We must remain steadfast in protecting affordable housing. In fact, given the number of people who could benefit, we must look for every means to expand it, within financial realities.

Yesterday I visited the Harmon Pines facility. It is an impressive effort. Within the year, Harmon Pines will become 100 units of affordable housing for seniors. I am very pleased that the city, the state, and the Bureau of Land Management have been able to work together. It shows what cooperation can do.
A second site is also under construction.

It is my hope that we will see many more affordable housing facilities here in the next decade.

I want to thank Senator Ensign, who as a congressman many years ago engineered the legislation that made Harmon Pines possible.

And I want to thank Senator Reid for his constant support for the project.

Tonight, as we celebrate the past, we look to the future.

Our goals should be grounded in the yearnings of the human spirit, bringing out the best in each other, empowering our citizens. Well, we want people to eventually earn enough to move out of affordable rental housing and maybe even buy a home. We should promote and strongly encourage upward mobility. It is part of the American Dream. It represents freedom and economic empowerment.

But I know we must have affordable housing for those in need. And I pledge my department's continued commitment to meet those needs.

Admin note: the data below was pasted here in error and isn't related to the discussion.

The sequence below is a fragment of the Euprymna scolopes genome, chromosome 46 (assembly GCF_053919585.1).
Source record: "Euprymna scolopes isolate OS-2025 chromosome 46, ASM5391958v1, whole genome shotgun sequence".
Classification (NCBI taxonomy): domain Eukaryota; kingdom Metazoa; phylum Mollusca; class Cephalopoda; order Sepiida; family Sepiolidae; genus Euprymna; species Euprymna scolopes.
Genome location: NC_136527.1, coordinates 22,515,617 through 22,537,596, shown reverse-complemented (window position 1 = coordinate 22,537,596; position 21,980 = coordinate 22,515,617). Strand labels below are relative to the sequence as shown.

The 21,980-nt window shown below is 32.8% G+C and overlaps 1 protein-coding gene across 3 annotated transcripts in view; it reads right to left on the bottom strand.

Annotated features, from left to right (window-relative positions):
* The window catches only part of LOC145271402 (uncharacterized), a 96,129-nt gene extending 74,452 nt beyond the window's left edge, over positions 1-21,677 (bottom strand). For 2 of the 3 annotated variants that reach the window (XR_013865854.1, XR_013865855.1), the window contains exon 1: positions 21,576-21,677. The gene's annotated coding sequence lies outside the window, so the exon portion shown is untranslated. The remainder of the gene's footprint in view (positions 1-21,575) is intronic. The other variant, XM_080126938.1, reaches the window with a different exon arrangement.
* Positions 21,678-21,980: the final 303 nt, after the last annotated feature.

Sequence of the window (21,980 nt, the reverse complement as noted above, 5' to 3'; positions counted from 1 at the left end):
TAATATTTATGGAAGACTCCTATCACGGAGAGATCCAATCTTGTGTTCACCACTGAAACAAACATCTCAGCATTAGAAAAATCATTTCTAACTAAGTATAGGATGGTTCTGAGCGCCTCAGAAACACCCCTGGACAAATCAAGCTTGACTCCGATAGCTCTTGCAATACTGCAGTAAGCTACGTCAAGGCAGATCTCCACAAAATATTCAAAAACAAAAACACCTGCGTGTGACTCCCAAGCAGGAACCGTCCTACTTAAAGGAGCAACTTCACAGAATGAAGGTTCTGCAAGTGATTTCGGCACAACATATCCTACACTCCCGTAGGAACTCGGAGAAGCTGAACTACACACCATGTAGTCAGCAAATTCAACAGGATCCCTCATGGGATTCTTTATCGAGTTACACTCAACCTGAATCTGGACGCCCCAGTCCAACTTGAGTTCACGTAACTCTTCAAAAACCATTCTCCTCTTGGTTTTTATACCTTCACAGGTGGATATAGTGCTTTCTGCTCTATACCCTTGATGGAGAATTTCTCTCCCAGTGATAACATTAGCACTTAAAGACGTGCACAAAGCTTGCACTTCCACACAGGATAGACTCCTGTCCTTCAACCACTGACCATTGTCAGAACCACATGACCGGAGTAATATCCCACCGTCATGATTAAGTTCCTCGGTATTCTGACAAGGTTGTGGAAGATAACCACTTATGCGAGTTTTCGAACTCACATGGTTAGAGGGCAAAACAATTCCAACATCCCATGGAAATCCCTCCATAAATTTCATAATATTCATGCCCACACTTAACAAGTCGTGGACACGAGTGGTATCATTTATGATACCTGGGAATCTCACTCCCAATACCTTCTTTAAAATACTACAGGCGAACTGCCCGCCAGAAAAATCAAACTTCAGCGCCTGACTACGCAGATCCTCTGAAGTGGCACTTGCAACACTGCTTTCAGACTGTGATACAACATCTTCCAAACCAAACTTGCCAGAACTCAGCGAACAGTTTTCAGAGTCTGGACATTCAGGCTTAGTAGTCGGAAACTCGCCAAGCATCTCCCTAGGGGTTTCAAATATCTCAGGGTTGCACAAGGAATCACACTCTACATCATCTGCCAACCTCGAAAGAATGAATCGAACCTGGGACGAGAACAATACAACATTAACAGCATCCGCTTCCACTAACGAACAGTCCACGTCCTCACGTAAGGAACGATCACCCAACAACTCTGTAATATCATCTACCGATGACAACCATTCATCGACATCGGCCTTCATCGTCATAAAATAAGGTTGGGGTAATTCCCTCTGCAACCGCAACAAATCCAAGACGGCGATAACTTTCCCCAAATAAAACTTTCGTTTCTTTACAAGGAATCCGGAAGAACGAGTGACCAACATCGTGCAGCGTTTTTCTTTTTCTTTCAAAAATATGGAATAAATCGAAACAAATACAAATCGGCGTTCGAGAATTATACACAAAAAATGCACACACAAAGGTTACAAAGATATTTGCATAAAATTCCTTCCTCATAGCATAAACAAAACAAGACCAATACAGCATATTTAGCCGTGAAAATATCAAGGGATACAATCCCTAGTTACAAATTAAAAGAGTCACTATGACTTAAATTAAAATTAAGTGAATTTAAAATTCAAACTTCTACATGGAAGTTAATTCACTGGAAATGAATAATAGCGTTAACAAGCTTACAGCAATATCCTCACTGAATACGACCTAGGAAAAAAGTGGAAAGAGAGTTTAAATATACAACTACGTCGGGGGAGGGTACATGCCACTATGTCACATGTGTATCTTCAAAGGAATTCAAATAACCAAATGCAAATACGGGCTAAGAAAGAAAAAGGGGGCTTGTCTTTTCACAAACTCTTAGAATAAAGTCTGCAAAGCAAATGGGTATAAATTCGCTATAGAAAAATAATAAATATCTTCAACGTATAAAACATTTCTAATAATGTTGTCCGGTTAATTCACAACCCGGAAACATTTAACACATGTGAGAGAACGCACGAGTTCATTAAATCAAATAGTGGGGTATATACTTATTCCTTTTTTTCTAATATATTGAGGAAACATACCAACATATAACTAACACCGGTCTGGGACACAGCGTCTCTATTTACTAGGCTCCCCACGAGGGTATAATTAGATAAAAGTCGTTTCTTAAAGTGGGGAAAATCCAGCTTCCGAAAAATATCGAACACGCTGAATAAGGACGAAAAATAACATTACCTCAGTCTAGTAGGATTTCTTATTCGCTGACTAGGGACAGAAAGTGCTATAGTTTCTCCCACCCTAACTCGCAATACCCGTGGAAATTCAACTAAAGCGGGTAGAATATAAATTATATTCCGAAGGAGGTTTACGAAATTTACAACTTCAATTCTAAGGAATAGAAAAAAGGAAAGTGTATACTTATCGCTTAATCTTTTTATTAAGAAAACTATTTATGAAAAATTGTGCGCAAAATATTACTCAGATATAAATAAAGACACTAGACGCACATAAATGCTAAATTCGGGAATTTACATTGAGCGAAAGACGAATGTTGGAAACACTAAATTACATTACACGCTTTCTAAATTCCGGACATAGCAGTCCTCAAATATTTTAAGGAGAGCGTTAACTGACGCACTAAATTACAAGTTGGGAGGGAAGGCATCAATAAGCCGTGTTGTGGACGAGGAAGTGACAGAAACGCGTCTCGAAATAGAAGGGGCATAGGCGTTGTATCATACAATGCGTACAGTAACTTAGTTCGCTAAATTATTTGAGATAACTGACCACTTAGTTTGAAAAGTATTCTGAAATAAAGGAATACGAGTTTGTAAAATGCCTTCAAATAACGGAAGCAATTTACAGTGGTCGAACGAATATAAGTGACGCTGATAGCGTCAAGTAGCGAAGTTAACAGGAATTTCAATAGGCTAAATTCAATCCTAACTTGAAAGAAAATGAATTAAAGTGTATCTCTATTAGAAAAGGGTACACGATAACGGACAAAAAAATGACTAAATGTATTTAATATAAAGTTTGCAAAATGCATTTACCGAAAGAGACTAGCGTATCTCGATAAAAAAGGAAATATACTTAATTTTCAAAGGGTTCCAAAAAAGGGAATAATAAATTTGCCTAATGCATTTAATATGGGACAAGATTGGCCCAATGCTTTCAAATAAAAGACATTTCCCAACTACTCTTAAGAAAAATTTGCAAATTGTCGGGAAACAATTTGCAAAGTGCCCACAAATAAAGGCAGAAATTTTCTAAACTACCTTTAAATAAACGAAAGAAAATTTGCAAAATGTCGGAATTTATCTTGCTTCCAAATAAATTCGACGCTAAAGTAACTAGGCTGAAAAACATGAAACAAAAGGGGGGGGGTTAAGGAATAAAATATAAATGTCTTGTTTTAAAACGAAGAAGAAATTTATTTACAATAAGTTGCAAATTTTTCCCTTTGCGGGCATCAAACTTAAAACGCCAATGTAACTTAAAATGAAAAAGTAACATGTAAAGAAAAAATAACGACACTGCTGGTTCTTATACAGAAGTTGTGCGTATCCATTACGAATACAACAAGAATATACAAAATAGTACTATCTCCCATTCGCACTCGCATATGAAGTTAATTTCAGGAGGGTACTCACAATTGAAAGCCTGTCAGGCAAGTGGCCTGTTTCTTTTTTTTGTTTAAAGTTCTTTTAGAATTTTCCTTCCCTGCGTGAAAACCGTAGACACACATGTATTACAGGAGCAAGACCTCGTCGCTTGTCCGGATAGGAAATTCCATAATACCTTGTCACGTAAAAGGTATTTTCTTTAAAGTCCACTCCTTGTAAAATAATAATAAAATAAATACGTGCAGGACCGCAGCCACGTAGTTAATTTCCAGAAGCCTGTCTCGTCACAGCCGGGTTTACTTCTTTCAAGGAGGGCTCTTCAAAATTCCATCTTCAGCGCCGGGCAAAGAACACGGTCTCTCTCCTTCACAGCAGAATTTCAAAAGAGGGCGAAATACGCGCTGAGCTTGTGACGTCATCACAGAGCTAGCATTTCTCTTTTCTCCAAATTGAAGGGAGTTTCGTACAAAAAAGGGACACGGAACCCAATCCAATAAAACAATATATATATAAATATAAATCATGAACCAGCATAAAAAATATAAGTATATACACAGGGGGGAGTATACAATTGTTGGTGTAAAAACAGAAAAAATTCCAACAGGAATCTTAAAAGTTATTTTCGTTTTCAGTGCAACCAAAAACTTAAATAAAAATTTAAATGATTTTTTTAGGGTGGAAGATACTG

The largest component of HUD's budget is to promote decent, safe, and affordable housing. We view affordable housing as our legislative mission and our constitutional calling.

We are pleased to provide the Housing Choice Voucher Program, which is helping more than two million people with housing subsidies.

The President and I are also requesting funding for the Community Development Block Grant, which this year will bring more than $6.4 million to Clark County and another $2.7 million for the State of Nevada.

We have asked Congress to increase funding for the HOME Investment Partnerships Program. You know, since 1992, more than 600 communities have completed almost 762,000 affordable housing units, including more than 319,000 for new homebuyers. More than 160,000 tenants have received direct rental assistance. So the President has asked for a record amount (almost $2 billion) to continue this effort. This year, HOME funding for Clark County will be $3 million, and 11.3 million total for the State of Nevada.

We must do all of this and more.

Affordable housing is America's commitment to low-income citizens. It is where we come together as a nation to provide for our less fortunate neighbors. It is a place where people can grow up and grow old - together.

Tonight we honor that commitment. Affordable housing is a place where we find ourselves...see ourselves...come to know who we are and understand our purpose in this life. We come into this life with nothing and leave with nothing. What matters is what we do. In other words, we find the meaning of our humanity by helping others. We see a reflection of ourselves in the faces we encounter every day.

Thank you, again, and congratulations.